December 1, 2020

    Why Thin-client Mobile Apps Need to be Protected

    Vulnerabilities of the mobile platform drive many companies to turn to thin-client mobile applications. But thinning your front-end alone cannot deter hackers. In this blog, we discuss the ways hackers can exploit thin mobile applications and present possible solutions.

    What is a thin-client mobile app?

    A thin mobile application is a lightweight app. It executes very little code on the user’s device as the business logic is largely delegated to a backend server. Tasks such as validating requests or computing results are carried out at the server side instead of the client side. The functionality of the application itself could be limited to rendering an interface, capturing user input and displaying results. This kind of architecture is typically used for mobile banking applications.

    Why are your thin mobile apps vulnerable?

     Thin-client applications are mostly adopted for security reasons: the smaller code base of these applications reduces the overall attack surface. But this undeniable advantage should not mislead you into thinking that thin-client applications are impervious to hacking.

    • Your thin-client application can be used as an attack vector for the back end. For example, hooking frameworks (Frida, Xposed, etc.) enable a hacker to attach debuggers to inspect memory and investigate the behavior of the application and its server communication. In a subsequent phase, the hacker can use the same hooking framework to inject code that targets the backend with DOS attacks or triggers unintended server behavior.
    • Unobfuscated thin-client applications can easily be tampered with, repackaged and distributed to target novice and unsuspecting users. Hackers could, for example, forge a frontend that contains malware or spyware. This kind of attack is very common.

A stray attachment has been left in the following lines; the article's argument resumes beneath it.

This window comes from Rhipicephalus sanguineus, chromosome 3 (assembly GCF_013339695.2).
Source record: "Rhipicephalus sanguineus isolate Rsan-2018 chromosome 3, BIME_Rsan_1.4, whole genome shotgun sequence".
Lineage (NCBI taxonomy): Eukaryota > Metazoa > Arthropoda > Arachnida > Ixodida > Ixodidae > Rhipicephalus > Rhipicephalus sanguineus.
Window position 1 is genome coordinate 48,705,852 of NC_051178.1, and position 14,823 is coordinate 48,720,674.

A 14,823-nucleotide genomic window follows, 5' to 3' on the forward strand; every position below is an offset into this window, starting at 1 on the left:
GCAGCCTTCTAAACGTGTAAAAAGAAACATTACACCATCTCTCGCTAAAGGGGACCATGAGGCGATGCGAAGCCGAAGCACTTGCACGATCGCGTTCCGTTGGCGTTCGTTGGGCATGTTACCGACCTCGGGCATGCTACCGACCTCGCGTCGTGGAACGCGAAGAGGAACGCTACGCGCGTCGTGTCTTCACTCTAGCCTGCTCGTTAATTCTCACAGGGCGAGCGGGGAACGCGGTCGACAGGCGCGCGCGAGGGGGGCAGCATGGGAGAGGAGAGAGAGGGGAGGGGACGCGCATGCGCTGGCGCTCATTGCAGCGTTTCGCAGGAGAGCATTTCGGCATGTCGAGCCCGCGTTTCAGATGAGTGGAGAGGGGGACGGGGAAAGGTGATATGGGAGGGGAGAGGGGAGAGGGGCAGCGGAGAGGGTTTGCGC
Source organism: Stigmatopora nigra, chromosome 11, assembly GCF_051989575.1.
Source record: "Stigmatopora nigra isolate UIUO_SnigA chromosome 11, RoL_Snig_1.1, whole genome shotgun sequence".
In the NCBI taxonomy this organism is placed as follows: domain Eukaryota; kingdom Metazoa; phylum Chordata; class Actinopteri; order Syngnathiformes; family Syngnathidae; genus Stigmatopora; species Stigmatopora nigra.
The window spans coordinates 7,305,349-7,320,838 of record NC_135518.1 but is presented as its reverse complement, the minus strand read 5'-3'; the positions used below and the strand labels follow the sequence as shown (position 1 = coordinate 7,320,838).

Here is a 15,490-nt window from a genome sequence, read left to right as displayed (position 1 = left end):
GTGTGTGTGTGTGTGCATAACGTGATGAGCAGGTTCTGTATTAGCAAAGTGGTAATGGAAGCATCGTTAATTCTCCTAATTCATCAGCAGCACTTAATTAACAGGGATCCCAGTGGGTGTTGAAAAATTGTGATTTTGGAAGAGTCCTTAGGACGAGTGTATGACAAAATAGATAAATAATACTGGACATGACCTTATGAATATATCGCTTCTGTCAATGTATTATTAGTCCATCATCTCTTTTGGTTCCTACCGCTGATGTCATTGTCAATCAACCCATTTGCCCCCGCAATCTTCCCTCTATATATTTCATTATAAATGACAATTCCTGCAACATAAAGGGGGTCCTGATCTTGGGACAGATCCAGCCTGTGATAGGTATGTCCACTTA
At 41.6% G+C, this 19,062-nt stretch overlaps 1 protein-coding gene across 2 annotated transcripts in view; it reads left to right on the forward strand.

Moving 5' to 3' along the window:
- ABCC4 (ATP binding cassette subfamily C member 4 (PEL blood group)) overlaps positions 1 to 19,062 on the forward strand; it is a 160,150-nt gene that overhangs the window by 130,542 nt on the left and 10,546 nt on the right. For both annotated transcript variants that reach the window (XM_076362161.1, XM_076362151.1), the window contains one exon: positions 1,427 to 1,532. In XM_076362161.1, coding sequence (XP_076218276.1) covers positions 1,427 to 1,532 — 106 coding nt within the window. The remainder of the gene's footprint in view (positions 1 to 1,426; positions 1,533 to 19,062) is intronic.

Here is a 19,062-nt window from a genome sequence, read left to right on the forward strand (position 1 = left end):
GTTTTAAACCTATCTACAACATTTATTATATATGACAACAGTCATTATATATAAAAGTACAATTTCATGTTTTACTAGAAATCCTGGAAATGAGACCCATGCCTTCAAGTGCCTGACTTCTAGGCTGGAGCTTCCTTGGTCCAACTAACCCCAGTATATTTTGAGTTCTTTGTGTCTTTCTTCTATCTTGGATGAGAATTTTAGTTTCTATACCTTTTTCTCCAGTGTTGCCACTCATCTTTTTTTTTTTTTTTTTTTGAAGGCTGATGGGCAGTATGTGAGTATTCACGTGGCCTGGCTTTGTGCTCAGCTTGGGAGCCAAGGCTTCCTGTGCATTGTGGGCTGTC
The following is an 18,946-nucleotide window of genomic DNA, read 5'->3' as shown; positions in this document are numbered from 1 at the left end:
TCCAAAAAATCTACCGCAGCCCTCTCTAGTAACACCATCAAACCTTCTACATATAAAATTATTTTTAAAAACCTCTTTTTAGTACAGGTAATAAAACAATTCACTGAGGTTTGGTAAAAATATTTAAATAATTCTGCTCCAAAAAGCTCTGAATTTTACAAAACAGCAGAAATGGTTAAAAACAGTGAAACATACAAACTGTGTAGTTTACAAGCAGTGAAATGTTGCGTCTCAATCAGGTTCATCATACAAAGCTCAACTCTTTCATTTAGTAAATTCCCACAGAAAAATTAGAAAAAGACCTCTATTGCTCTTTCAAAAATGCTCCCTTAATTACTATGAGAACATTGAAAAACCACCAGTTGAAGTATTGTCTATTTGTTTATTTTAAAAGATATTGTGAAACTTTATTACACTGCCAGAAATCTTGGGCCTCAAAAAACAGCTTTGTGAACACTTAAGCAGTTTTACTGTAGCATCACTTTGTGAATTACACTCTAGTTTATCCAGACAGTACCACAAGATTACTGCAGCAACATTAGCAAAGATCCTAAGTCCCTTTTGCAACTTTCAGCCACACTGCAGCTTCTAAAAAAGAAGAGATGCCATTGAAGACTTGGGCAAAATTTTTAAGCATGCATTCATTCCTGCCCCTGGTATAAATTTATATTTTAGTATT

• A thin application hardly contains any processing logic, but its interfaces remain vulnerable. User data (passwords, PINs, etc.) can easily be intercepted over the application interface or network by instigating side channels and MITM attacks. The possibility of overlay attacks, uncovered by the recent discovery of the Cloak and Dagger exploit, is further proof of the vulnerability of application interfaces.
    • Thin applications are as vulnerable as any other mobile application to attacks that exploit security loopholes in Android or iOS, such as Android’s master key vulnerability.

    These attacks not only imperil the users of your applications but can also incur financial and reputational damage.

    How to overcome thin-client vulnerabilities?

     Despite their smaller code base, thin-client mobile applications are still very liable targets without adequate security reinforcement. As with any other mobile application, it is important to ensure that your application is optimally hardened against reverse engineering and hacking. In addition, it is essential to implement security measures such as SSL pinning to validate the communication between server and client and to perform runtime environment checks (root detection, tamper detection, hook detection) to verify the integrity of the environment in which the application is running. These measures ensure the mobile application is well equipped to face threats once it is deployed and allows it to safeguard itself and your backend from being exploited and compromised.



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